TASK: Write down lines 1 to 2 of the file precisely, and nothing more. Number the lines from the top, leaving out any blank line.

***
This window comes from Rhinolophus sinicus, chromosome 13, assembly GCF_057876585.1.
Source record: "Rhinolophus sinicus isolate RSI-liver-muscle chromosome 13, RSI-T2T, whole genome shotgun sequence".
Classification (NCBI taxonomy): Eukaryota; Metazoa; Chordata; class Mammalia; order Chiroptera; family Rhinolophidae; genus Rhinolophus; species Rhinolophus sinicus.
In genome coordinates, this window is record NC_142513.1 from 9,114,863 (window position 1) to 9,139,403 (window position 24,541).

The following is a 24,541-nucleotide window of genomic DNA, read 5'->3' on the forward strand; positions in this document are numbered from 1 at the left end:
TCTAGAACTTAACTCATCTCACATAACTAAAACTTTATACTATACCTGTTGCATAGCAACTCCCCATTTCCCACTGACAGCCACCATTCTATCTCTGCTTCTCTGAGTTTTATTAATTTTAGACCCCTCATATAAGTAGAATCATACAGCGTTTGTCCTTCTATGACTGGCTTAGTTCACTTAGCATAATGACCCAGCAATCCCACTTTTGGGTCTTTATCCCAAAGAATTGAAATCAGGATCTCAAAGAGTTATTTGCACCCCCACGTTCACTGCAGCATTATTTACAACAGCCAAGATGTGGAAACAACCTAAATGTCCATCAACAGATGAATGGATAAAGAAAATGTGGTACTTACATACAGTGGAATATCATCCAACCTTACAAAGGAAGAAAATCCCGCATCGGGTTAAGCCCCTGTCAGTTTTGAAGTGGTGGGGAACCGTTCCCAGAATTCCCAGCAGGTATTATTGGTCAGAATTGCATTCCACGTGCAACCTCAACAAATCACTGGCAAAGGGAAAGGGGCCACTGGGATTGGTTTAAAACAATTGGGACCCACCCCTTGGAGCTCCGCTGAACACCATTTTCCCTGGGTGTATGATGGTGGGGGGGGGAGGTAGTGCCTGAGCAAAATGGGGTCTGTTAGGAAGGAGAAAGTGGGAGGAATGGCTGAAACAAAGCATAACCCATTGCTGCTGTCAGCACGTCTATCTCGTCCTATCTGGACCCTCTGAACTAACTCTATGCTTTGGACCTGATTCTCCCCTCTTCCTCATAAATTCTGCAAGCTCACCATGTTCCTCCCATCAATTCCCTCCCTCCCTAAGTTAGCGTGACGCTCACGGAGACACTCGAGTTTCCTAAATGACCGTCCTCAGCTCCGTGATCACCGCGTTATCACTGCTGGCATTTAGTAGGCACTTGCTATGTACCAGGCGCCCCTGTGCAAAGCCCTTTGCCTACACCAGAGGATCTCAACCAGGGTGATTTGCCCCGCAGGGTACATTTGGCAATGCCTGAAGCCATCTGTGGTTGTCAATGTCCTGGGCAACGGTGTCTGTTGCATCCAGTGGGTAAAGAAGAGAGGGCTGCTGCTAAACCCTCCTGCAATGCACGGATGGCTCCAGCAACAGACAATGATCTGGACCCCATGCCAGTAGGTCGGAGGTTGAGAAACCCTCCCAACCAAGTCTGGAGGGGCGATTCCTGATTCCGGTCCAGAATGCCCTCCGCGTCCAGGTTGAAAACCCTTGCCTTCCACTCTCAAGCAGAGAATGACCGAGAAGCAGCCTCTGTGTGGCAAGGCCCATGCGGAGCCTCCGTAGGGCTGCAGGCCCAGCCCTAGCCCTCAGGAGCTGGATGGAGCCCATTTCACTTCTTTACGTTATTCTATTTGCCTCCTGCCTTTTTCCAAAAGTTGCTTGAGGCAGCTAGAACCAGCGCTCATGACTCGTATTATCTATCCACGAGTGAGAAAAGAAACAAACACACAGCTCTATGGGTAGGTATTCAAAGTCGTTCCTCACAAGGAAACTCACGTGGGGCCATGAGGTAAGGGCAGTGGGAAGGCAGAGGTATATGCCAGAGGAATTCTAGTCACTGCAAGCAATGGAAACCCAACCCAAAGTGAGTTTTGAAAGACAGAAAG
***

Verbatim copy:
This window comes from Rhinolophus sinicus, chromosome 13, assembly GCF_057876585.1.
Source record: "Rhinolophus sinicus isolate RSI-liver-muscle chromosome 13, RSI-T2T, whole genome shotgun sequence".